Until we have greater visibility into President-Elect Donald Trump’s economic policies, it is difficult to predict what he will do as president. However, the basic tenets of his “Make America Great Again” platform point to broad headwinds for emerging markets.
The populist, anti-globalization sentiment that led to the United Kingdom’s Brexit vote and now Trump’s election in the United States, and the potential for protectionist and anti-free-trade policies are headwinds to export-driven emerging markets such as China, Korea, Taiwan, and Mexico. On the other hand, emerging market countries with strong domestic, consumer-driven economies such as India are relatively better positioned.
In the United States, the potential for economic stimulus in the form of infrastructure spending and tax cuts should support economic growth. While the prospects of a stronger U.S. economy should be broadly positive for emerging markets, the concern at the moment is that a stronger economy may result in higher inflation, rising U.S. bond yields, and a stronger U.S. dollar, all of which are headwinds for emerging market exchange rates, fund flows, and ultimately economic activity.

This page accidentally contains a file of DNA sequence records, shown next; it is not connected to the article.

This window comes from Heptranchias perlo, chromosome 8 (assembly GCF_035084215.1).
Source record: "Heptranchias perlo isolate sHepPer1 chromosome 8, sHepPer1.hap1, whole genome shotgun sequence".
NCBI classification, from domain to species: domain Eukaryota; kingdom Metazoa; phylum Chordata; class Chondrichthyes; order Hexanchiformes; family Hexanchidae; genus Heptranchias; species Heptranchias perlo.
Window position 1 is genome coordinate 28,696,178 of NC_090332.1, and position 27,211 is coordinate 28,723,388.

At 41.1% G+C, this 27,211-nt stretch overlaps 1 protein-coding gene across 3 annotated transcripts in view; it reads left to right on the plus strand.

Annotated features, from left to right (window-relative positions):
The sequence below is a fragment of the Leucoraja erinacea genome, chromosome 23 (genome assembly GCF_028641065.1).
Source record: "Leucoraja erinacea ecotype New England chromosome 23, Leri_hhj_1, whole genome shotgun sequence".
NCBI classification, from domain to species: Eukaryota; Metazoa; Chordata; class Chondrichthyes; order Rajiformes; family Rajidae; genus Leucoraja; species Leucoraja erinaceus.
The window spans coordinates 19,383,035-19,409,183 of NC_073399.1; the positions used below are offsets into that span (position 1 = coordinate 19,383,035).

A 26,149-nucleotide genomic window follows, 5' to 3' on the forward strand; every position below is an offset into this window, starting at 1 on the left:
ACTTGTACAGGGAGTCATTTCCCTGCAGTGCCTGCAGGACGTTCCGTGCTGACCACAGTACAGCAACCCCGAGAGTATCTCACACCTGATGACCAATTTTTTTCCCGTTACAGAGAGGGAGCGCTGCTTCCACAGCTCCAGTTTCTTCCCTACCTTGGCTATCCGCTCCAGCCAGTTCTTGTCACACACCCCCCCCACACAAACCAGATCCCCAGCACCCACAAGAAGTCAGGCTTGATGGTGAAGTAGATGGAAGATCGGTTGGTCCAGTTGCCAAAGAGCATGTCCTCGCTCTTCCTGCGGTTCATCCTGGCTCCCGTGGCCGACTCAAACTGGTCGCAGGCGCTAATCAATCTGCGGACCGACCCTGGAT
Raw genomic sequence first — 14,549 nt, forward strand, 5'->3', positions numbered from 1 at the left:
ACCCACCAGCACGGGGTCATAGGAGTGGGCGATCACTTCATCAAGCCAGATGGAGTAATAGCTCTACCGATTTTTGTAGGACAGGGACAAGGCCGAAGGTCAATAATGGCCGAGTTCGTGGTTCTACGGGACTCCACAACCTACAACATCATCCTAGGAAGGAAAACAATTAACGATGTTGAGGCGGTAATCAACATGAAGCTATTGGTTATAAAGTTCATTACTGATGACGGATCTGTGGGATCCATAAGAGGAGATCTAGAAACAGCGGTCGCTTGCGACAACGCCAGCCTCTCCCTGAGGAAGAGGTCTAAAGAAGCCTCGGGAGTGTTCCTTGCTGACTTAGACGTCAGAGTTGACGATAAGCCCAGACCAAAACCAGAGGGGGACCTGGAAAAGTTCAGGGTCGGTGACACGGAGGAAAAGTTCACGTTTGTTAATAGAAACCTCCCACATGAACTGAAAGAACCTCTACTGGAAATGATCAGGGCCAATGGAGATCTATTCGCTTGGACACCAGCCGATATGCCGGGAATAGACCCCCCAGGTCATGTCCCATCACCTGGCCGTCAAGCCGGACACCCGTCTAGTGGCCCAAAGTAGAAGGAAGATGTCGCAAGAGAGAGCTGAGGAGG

Meanwhile, economic activity and the macroeconomic outlook for China are improving. After concerns early in 2016 that the Chinese economy was heading for an abrupt slowdown, recent data and industrial profit are showing clear signs of improvement, indicating that China has successfully stabilized its economy—notably its heavy industry. Furthermore, indicators such as auto sales, commercial vehicles, rail tonnage, and power consumption all point to stabilization.
We expect relatively stable Chinese growth next year, in the 6% to 7% range, and the transition of the economy from one that is led by fixed- asset investments to one led by consumption to continue. Consumption now accounts for 85% of incremental gross domestic product (GDP) growth.
Given the complex geopolitical and economic implications for emerging markets, we are revisiting our emerging market exposure in light of the elevated risk profile post-election.
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